There is something oddly comforting, in the midst of the chaotic cultural turmoil and turnover that’s defined this decade, that Paris Hilton hasn’t changed. Her life is still defined by jet-setting between luxury hotels and flashy night clubs; by long platinum blonde hair and a singsong voice; by a Beverly Hills mansion decked out in pink frills, Pomeranians and massive portraits of her own face.
As everyone’s favorite decade rears its bedazzled head in the form of Juicy Couture tracksuits and tiaras, people are checking back in on Paris. I suppose it only makes sense, as our nostalgia creeps out of the ’90s and into the aughts, that it would extend to the decade’s favorite It Girl. She’s the perfect canvas upon which to vomit our sentimentality: present-day Paris is a living and breathing vestige of the the exact woman the world was fascinated by 15 years ago. She’s still calling herself a socialite and saying, “That’s hot.” She still embodies a frivolous energy. She’s still so unserious.
“Paris Hilton Invented Everything You’re Doing in 2017, and She Knows It,” was the headline of her profile in W Magazine, published this morning. In it, Paris discusses how she pioneered the modern selfie and is flattered when new trends nod at her 2000s style. “To now see things on the runway, and to see girls wearing things that I used to wear is really cool because nobody really dressed like me back in the day,” she tells W. When Kendall Jenner recreated her 21st birthday look on her own 21st birthday, Paris thought it was “the ultimate compliment.”
Paris never really went away. Over the past two decades, she’s built a business empire worth billions (with a $5 million inheritance), has become a million-dollar-a-night DJ and has been posting things like this to her 6.9 million followers to high praise:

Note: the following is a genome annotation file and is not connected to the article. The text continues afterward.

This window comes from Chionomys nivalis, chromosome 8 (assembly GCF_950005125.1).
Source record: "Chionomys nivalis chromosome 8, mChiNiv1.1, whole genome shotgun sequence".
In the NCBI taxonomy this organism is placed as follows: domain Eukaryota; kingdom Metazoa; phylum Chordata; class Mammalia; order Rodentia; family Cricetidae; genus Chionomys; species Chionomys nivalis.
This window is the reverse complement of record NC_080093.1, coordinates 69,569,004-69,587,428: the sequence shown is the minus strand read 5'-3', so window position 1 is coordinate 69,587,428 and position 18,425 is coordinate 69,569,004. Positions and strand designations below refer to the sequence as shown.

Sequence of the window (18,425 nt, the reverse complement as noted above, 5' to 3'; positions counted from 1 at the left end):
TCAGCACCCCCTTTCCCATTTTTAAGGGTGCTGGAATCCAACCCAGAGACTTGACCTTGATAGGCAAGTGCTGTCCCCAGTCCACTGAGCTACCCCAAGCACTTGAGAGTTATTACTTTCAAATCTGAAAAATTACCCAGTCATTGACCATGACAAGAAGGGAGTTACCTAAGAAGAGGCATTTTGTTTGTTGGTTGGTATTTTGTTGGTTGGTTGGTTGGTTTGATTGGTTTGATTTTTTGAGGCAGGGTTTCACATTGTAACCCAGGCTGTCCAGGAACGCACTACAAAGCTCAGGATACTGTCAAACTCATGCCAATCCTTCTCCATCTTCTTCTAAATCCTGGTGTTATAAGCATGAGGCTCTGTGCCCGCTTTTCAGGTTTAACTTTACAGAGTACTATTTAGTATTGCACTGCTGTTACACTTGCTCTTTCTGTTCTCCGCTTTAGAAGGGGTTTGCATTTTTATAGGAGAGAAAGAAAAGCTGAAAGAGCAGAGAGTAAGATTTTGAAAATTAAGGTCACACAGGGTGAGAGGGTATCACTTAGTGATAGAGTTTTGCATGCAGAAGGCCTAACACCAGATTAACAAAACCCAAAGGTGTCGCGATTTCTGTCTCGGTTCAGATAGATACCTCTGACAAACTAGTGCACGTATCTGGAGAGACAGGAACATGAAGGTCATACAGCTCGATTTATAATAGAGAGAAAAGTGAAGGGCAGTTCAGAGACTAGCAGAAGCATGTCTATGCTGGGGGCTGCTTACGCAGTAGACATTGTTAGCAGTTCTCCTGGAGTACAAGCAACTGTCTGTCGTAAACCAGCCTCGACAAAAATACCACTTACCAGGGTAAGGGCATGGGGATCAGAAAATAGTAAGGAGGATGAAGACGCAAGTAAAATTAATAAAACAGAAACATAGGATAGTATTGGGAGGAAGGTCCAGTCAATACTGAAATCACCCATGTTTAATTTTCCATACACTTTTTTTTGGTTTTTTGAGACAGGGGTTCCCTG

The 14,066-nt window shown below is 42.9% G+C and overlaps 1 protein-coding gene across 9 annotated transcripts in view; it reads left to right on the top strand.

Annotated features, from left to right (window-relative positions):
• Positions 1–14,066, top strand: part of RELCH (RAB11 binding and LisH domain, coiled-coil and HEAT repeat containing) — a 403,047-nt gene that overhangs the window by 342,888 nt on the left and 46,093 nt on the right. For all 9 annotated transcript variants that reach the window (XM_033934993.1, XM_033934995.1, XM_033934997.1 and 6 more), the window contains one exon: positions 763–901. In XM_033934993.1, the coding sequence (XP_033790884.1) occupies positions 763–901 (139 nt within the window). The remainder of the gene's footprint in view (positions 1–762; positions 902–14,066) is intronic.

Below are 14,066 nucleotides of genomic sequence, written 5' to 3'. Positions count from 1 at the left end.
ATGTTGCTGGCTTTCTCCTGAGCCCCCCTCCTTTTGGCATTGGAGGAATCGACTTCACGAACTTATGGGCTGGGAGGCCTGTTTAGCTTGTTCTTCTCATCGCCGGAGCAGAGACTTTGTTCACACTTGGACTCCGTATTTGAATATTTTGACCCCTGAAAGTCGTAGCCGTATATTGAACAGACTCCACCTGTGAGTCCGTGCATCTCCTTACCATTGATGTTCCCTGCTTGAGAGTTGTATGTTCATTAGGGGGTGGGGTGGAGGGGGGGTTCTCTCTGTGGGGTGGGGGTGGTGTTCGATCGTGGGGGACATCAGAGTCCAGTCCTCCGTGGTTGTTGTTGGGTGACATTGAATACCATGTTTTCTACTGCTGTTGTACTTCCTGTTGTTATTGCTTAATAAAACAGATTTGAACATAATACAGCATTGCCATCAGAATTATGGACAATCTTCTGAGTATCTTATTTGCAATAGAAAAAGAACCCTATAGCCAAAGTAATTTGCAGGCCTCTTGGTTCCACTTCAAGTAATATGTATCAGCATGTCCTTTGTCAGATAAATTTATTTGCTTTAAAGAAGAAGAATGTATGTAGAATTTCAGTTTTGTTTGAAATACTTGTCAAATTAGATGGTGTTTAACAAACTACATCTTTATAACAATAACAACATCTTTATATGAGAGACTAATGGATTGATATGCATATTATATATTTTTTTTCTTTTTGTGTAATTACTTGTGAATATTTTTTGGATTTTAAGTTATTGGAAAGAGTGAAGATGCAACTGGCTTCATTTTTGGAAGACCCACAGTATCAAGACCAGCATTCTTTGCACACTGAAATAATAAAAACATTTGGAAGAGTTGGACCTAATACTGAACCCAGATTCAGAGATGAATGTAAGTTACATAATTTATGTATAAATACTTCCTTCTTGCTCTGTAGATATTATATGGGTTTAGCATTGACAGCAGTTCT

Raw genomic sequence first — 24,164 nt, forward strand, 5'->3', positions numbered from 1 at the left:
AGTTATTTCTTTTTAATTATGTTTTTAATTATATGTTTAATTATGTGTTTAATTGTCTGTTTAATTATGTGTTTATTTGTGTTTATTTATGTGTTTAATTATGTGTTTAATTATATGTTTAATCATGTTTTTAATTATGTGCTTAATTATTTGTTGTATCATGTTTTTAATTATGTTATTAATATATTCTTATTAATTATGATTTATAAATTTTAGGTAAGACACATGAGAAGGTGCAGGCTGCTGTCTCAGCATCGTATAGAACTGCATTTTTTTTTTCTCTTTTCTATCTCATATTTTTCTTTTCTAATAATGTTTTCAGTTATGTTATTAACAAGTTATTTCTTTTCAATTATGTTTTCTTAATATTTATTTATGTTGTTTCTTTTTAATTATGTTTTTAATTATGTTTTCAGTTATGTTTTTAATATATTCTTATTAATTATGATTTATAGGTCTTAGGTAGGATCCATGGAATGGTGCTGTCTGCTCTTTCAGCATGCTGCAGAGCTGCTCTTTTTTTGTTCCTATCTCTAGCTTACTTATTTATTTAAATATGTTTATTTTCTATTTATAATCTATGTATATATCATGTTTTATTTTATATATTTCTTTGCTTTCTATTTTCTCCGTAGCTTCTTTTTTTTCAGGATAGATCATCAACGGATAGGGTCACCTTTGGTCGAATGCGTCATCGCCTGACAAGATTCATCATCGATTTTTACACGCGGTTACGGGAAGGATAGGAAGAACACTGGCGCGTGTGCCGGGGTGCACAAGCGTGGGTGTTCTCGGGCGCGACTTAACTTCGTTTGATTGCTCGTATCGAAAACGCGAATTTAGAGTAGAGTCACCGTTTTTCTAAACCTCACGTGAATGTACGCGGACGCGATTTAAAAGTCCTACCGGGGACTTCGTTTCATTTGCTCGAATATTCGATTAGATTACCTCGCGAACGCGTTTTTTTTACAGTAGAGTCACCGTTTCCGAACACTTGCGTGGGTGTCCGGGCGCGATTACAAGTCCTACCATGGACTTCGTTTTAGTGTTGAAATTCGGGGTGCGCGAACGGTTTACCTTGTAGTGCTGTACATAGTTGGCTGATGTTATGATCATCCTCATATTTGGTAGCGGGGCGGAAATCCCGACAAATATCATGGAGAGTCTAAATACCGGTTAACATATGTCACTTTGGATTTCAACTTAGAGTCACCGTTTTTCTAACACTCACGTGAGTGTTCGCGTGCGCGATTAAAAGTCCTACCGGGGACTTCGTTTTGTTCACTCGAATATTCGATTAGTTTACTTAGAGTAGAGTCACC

It’s more that she hasn’t been treated like a pop culture icon in a while. Her brand feels vintage next to those of Kylie Jenner and Beyoncé, for instance, who set trends with a single Instagram and can’t tweet without making headlines. But could Paris Hilton be making a comeback? It’s an interesting question namely because the people we choose to celebrate, like it or not, reflect society’s values.
W thinks maybe: “[B]eyond the surface level,” W writes, “she also possessed an authentic attitude that was unapologetic about being privileged, feminine, and sexual. She seemed to truly enjoy being herself to the fullest, and in 2017’s highly-curated, filtered world, the candor of that former ‘hot mess’ is, surprisingly, refreshing.”
Paris may be unapologetic, but engaging with her and her world feels like taking a break from reality. Delightful in small doses, like a handful of Skittles. It’s hard to imagine such a brand having staying power in 2017, though. We’re a generation enamored with authenticity and relatability and progressive ideals. Paris, on the other hand, is a superrich caricature of herself, with a documented past of extremely problematic comments and nary a memorable platform, wandering around her sprawling property and laughing to reporters saying, “This is like, everyday.”
She flaunts how far-removed she is, something we expect modern day personalities to avoid like the plague. Her W profile didn’t make me dislike her, necessarily, but it’s a trope with no weight to make it stick. We ask more of our celebrities in 2017. I wonder if she’s up to the task.
We won’t blame you, Paris, if you’d rather pad around your pink mansion in private. It might even be for the best.
Photo by Frazer Harrison via Getty Images.